7.66 Federal laws and regulations place certain restrictions on the types of financial instruments that an institution may deal in, underwrite, purchase, and sell. Transactions in certain securities, such as those backed by the full faith and credit of the United States, are generally unrestricted. Holdings of other securities — of any one obligor — are generally limited based on capitalization. Restrictions on dealing in or underwriting in the security may also apply. Additional restrictions may apply to state-chartered institutions.

7.67 Banks and savings institutions. The Federal Financial Institutions Examination Council (FFIEC) issued the Supervisory Policy Statement on Investment Securities and End-User Derivatives Activities dated April 23, 1998, that was adopted by all of the federal banking agencies. The policy statement provides guidance to financial institutions on sound practices for managing the risks of investment securities and end-user derivatives activities. The guidance describes the practices that a prudent manager normally would follow, but it emphasizes that it is not intended to be a checklist and management should establish practices and maintain documentation appropriate to the institution’s individual circumstances.

7.68 The FFIEC supervisory policy statement applies to all securities in held-to-maturity and available-for-sale accounts as described in FASB ASC 320, certificates of deposit held for investment purposes, and end-user derivative contracts not held in trading accounts. This guidance covers all securities used for investment purposes, including money market instruments, fixed-rate and floating-rate notes and bonds, structured notes, mortgage pass-through and other ABSs and mortgage-derivative products. Similarly, the guidance covers all end-user derivative instruments used for nontrading purposes, such as swaps, futures, and options.

7.69 The FFIEC supervisory policy statement also describes sound principles and practices for managing and controlling the risks associated with investment activities. Institutions should fully understand and effectively manage the risks inherent in their investment activities. The policy statement emphasizes that failure to understand and adequately manage the risks in these areas constitutes an unsafe and unsound practice.

7.70 Board of director and senior management oversight is an integral part of an effective risk management program. The board of directors is responsible for approving major policies for conducting investment activities, including the establishment of risk limits. Senior management is responsible for the daily management of an institution’s investments. Institutions with significant investment activities ordinarily should ensure that back-office, settlement, and transaction reconciliation responsibilities are conducted or managed by qualified personnel who are independent of those initiating risk taking positions.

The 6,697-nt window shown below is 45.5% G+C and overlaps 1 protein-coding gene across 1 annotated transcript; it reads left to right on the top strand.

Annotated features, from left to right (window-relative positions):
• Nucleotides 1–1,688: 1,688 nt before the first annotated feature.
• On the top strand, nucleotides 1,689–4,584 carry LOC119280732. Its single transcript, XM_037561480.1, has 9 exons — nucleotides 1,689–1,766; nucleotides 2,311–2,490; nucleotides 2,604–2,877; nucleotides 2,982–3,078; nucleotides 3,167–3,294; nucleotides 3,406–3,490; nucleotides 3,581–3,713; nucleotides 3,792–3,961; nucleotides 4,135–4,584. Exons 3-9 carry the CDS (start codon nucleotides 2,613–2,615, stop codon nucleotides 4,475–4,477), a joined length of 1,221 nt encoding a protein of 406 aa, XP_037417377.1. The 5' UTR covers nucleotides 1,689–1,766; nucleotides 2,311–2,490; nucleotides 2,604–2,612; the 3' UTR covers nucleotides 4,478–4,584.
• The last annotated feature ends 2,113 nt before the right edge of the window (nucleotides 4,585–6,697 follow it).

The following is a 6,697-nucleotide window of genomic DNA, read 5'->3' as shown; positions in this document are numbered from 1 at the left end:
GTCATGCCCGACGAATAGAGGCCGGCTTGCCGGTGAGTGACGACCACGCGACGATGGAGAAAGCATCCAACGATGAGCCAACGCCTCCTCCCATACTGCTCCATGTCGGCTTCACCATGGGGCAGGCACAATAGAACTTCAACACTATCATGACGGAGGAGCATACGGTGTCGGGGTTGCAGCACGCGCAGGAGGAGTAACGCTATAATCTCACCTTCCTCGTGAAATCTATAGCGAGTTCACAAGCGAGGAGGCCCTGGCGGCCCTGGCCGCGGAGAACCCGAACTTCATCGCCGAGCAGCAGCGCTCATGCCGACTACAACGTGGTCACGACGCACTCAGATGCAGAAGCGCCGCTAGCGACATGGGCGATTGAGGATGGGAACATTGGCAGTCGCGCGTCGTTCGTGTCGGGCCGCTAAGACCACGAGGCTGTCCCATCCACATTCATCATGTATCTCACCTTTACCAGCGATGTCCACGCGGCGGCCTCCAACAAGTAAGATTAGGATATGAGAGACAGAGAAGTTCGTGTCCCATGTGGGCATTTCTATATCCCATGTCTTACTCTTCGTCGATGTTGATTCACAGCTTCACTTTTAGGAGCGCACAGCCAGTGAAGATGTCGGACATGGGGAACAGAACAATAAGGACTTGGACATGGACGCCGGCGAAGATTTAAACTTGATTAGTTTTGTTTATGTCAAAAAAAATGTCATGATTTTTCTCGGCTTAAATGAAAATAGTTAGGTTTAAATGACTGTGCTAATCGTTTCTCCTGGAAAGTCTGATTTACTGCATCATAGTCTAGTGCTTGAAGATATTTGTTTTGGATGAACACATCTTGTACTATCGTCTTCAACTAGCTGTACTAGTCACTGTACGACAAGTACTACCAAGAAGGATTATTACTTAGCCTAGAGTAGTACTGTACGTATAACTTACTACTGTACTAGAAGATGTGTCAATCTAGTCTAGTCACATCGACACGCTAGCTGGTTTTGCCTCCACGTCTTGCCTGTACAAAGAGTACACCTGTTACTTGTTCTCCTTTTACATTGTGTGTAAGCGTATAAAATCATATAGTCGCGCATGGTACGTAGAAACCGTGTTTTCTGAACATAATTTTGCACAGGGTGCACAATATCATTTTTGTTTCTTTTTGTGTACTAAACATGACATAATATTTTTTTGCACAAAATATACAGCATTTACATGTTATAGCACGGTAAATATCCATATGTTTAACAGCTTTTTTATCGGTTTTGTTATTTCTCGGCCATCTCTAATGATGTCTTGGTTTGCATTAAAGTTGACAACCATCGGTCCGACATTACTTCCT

7.71 An effective risk management process for investment activities includes (a) policies, procedures, and limits; (b) the identification, measurement, and reporting of risk exposures; and (c) a system of internal control. The policy statement identifies sound practices for managing specific risks involved in investment activities. These risks include

     market risk,

     credit risk,

     liquidity risk,

     operational (transaction) risk, and

     legal risk.

In addition, institutions are reminded to follow any specific guidance or requirements from their primary supervisor related to these activities.

7.72 As previously noted, the FDIC issued FIL-20-2009, which clarifies the application of existing supervisory guidance to structured credit products, including the 1998 supervisory guidance discussed in paragraphs 7.67–.71. Topics addressed in FIL-20-2009 include investment suitability and due diligence, the use of external credit ratings, pricing and liquidity, and adverse classification of investment securities.

7.73 FIL-20-2009 addresses concerns about the nonagency structured credit market. However, some of the clarifications in this guidance also are relevant for agency securities. See paragraphs 7.51–.60 for further discussion of other structure credit products.

7.74 The FDIC’s Risk Management Manual of Examination Policies includes a subchapter titled “Securities and Derivatives” which references these interagency guidance documents.

7.75 On December 13, 1999, the federal banking agencies, including the Office of Thrift Supervision (OTS) (prior to its transfer of powers to the Office of the Comptroller of the Currency [OCC], the FDIC, and the Federal Reserve),2 jointly released the Interagency Guidelines on Asset Securitization that highlight the risks associated with asset securitization and emphasize the agencies’ concerns with certain retained interests generated from the securitization and sale of assets. The guidelines set forth the supervisory expectation that the value of retained interests in securitizations must be supported by objectively verifiable documentation of the assets’ fair market value, utilizing reasonable, conservative valuation assumptions. Retained interests that do not meet such standards or that fail to meet the supervisory standards outlined in the guidance will be disallowed as assets of the bank for regulatory capital purposes. The guidance stresses the need for bank management to implement policies and procedures that include limits on the amount of retained interests that may be carried as a percentage of capital. Institutions that lack effective risk management programs or engage in practices deemed to present other safety and soundness concerns may be subject to more frequent supervisory review, limitations on retained interest holdings, more stringent capital requirements, or other supervisory response.